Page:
This book analyses how EU transit (and hence energy) security is affected by the governance structures of the Eurasian gas network and by asymmetrical power relations between its actors, in particular between Russia and western CIS states (Ukraine, Belarus and Moldova) and their national gas companies. It views the Eurasian gas network as the overlap and interaction of four spaces: the regulatory space, the contractual space, the space of flows, and the space of places, and asserts that the discontinuities between and within the spaces adversely affect EU gas transit security. The volume suggests ways in which these discontinuities can be reduced, and how their negative effect can be minimised.
The book identifies the threats to security of Russian gas transit across the western CIS, explains why and how unresolved Russia-western CIS bilateral issues led to the appearance of these threats, and determines whether the existing bilateral frameworks (supply and transit contracts and intergovernmental agreements) are adequate and sufficient to ensure security of transit across the western CIS. Furthermore it identifies EU energy policy gaps and explains why these gaps reduced the Union's ability to deal with such threats. It shows how transit security threats can be reduced through the joint employment of both bilateral and multilateral frameworks.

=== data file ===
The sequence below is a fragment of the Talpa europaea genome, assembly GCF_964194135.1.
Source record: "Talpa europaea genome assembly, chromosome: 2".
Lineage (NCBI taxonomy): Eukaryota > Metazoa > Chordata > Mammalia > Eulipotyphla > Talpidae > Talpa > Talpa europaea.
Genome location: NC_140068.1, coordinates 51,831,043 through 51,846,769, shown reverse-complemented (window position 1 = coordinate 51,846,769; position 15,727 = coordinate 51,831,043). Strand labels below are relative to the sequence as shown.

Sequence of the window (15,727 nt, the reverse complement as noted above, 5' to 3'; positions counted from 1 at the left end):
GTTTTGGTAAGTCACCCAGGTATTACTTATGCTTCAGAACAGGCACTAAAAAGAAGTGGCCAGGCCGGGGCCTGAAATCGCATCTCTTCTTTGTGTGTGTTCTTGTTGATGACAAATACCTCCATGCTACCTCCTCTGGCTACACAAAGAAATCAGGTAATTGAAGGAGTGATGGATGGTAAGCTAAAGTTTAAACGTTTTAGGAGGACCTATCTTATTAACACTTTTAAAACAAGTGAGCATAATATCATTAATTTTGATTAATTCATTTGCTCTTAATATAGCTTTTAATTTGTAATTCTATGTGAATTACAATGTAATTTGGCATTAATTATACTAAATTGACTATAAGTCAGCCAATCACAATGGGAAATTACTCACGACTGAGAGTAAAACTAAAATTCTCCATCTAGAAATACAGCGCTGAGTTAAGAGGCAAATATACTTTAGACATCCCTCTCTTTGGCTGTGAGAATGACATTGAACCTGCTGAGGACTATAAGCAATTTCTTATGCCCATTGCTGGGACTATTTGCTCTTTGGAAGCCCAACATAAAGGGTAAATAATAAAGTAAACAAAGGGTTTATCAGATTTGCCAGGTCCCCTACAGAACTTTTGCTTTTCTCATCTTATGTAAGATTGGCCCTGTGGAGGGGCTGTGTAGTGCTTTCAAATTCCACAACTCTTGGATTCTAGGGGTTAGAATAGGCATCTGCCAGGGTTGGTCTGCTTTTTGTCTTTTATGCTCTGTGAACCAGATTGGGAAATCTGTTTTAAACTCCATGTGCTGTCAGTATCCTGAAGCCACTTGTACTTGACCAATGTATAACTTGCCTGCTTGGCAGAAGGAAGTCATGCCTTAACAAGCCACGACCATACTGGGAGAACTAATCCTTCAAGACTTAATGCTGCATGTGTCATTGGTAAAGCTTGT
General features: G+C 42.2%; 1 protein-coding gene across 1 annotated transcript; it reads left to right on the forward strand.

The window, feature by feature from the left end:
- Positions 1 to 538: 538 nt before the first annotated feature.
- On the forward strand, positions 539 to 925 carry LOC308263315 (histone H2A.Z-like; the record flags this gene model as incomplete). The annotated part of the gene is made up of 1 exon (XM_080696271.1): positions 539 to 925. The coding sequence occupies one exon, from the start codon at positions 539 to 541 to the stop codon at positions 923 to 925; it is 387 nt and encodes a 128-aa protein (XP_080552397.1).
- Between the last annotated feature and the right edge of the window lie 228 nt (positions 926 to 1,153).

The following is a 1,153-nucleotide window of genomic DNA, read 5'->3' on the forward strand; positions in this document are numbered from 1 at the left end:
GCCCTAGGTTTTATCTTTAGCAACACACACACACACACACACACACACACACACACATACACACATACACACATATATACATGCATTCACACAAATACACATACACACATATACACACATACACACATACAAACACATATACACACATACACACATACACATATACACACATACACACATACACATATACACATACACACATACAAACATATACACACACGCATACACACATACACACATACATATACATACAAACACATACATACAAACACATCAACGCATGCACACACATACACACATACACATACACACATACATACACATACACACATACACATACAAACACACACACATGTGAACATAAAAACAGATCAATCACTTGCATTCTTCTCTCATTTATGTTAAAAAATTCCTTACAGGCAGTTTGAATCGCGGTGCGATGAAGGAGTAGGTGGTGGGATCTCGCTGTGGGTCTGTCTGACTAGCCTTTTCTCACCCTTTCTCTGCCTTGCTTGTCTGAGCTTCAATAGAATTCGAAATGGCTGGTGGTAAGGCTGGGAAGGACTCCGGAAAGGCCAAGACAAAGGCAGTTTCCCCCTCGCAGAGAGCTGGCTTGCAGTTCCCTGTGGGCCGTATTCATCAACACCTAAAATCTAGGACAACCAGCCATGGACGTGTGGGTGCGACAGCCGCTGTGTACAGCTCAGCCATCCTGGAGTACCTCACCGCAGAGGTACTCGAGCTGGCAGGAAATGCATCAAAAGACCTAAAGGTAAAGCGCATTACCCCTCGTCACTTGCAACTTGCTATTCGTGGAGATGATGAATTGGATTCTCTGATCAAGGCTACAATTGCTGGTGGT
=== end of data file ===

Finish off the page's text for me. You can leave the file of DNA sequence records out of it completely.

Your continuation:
About the Author
Katja Yafimava is Research Fellow at the Oxford Institute for Energy Studies (OIES), in the Natural Gas Research Programme. She holds an MPhil in Russian and East European Studies, and is now completing her DPhil at the University of Oxford, Corpus Christi College on a Clarendon scholarship & Overseas Research Students / Universities UK award. Prior to joining the Natural Gas Research Programme in 2006, she conducted research at the Energy Charter Secretariat, Brussels, completed an internship at Shell Global Scenarios team, London, and was an FCO/OSI visiting scholar in Economics at the University of Oxford.
Table of Contents
1. Defining Major Working Concepts of the Thesis: Energy Security, Gas Security, Transit, Gas Transit Security
2. Theorising Transit Security: the Eurasian Gas Network, Power Relations and Network Governance
3. Existing Multilateral and Bilateral Frameworks: the Lack of Overlapping Membership and its Implications for EU Gas Transit Security
4. Gas Supply to Europe: the Role of Non-EU/Non-EEA Suppliers and the Increasing Importance of Transit
5. EU Energy Policy-in-the-Making: Focus on External Transit Security
6. Russian-Ukrainian Gas Relations and Their Role for EU Gas Security: Looking for a Politically Acceptable Commercial Framework
7. The Russian-Belarusian Gas Relations: Balancing Geopolitics and Geo-economics
8. The Russian-Moldovan Gas Relations: an Unstable Stability
9. Building a Multilateral Framework for Secure Gas Transit: the Energy Charter Treaty and the (Draft) Transit Protocol